If you fit into this category of officer – the one who maybe feels stuck or wants to quit, or maybe you did quit a struggling department but still have a passion for the job – know there are plenty of amazing departments where you can work. Just do your research before applying anywhere. I’ve created a list of five components I think you should examine with each department before deciding.
1. Culture and morale
If you prioritize these topics, this should be the most important. A department’s culture and morale can tell you almost everything you need to know.
You can only find this out firsthand. Do a ride-along. Ask for a tour of the station. Get an opinion from an officer you trust. Observe interactions outside the normal day-to-day operations. Do officers get along? How is shift camaraderie? What is the interaction like between supervisors and line-level officers? What is the reputation of the department in the area? How do the officers interact with citizens, and how do the citizens of the city/county feel about the department?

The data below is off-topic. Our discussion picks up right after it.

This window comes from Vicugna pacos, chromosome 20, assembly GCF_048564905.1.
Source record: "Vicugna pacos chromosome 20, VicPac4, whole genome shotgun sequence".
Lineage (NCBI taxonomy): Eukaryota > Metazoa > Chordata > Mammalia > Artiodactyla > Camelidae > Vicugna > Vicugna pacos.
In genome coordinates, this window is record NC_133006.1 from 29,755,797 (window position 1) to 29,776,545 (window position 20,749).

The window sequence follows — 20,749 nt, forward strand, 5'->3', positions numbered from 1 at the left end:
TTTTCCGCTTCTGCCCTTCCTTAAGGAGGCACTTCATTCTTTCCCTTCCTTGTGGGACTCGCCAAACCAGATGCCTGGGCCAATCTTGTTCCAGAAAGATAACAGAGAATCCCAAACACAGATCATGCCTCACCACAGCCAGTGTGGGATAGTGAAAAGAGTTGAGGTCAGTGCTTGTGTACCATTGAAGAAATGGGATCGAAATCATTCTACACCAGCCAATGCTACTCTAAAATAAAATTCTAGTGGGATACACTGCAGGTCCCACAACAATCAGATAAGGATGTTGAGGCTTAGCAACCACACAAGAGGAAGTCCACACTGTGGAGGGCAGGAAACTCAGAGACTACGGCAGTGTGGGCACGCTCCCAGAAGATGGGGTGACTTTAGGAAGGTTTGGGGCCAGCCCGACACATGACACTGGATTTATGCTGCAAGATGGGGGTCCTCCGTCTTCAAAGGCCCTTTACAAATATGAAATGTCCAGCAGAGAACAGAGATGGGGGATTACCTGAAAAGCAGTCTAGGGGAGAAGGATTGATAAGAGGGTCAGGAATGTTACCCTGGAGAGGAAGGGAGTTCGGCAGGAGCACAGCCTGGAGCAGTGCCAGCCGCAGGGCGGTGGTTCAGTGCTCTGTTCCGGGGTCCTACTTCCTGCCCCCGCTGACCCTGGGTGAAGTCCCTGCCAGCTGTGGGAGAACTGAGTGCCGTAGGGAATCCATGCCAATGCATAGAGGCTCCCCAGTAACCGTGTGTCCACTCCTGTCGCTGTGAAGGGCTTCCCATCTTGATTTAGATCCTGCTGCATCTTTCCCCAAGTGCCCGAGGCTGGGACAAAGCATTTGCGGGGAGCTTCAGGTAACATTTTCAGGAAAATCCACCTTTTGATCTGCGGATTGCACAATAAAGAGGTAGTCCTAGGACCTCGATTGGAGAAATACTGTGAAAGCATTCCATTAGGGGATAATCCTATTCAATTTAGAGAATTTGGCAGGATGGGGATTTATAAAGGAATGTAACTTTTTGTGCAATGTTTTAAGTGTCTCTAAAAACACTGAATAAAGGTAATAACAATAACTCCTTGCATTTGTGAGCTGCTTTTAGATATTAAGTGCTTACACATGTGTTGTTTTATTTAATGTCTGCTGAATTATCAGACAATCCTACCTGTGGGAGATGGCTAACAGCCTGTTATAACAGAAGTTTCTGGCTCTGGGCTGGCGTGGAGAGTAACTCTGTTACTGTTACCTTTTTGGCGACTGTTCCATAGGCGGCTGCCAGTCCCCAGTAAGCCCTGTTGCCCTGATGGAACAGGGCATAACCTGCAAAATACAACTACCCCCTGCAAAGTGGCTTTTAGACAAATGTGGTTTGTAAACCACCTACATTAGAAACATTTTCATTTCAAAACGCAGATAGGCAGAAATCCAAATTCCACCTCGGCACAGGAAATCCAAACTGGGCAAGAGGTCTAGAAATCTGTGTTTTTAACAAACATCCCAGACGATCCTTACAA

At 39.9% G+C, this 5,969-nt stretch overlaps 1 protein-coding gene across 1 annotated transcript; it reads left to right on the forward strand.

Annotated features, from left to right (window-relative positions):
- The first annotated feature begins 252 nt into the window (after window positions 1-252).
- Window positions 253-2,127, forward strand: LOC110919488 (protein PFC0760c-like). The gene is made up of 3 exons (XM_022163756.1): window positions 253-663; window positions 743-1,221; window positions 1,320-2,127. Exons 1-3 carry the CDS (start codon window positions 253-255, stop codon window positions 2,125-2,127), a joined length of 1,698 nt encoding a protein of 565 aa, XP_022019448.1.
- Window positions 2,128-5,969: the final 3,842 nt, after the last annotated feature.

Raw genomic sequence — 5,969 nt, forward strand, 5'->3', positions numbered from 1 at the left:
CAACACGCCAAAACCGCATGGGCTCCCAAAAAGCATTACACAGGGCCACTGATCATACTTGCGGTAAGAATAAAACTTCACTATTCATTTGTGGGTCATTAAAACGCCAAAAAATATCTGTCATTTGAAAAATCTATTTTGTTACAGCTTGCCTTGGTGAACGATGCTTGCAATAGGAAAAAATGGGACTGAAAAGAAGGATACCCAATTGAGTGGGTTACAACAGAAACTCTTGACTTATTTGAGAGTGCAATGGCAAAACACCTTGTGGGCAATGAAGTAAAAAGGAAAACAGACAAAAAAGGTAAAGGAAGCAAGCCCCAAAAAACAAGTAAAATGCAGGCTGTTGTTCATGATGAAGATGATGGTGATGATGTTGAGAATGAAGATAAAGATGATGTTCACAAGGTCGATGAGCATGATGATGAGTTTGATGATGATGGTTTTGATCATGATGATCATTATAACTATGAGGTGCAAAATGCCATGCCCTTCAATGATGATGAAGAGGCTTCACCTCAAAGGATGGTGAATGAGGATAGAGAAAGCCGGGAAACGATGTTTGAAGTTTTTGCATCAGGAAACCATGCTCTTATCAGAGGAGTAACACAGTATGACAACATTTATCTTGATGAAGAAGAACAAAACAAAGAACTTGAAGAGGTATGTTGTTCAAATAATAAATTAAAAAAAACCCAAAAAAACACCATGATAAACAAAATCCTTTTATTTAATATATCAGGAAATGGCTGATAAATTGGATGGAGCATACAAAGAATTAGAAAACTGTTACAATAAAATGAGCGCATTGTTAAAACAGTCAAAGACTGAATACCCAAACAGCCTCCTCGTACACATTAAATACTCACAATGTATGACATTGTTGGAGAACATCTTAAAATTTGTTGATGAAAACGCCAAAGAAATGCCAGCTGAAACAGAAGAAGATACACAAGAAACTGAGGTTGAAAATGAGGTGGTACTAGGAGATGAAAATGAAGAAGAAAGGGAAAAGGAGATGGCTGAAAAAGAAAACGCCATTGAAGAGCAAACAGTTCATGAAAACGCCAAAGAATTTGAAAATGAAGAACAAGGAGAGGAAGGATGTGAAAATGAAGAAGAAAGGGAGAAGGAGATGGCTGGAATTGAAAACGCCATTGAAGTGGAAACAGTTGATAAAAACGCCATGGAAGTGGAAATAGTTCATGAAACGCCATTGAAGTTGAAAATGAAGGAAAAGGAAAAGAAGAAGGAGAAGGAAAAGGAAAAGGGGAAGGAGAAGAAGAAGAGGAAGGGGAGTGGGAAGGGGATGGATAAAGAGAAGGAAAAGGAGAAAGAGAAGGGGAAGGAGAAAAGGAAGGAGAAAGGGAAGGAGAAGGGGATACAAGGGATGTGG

If you’re lateraling from a department in the same state, this is usually pretty easy. I knew I wanted to work at Westy. I remember thinking the Westy cops almost had an aura about them. I went to some trainings and saw them on a handful of calls. They were so efficient in the way they worked, it was almost intimidating. I always heard the same positive comments about Westy from everyone in the state.
I did a ride-along and a tour of the PD and saw the way the officers interacted with each other. They were all family. I spoke to Westminster citizens, and all of them spoke highly of the department and felt safe living in the city. It was amazing to see. And these cops seemed to enjoy going to work; I spoke to numerous Westy officers, and they were nothing but positive about the department.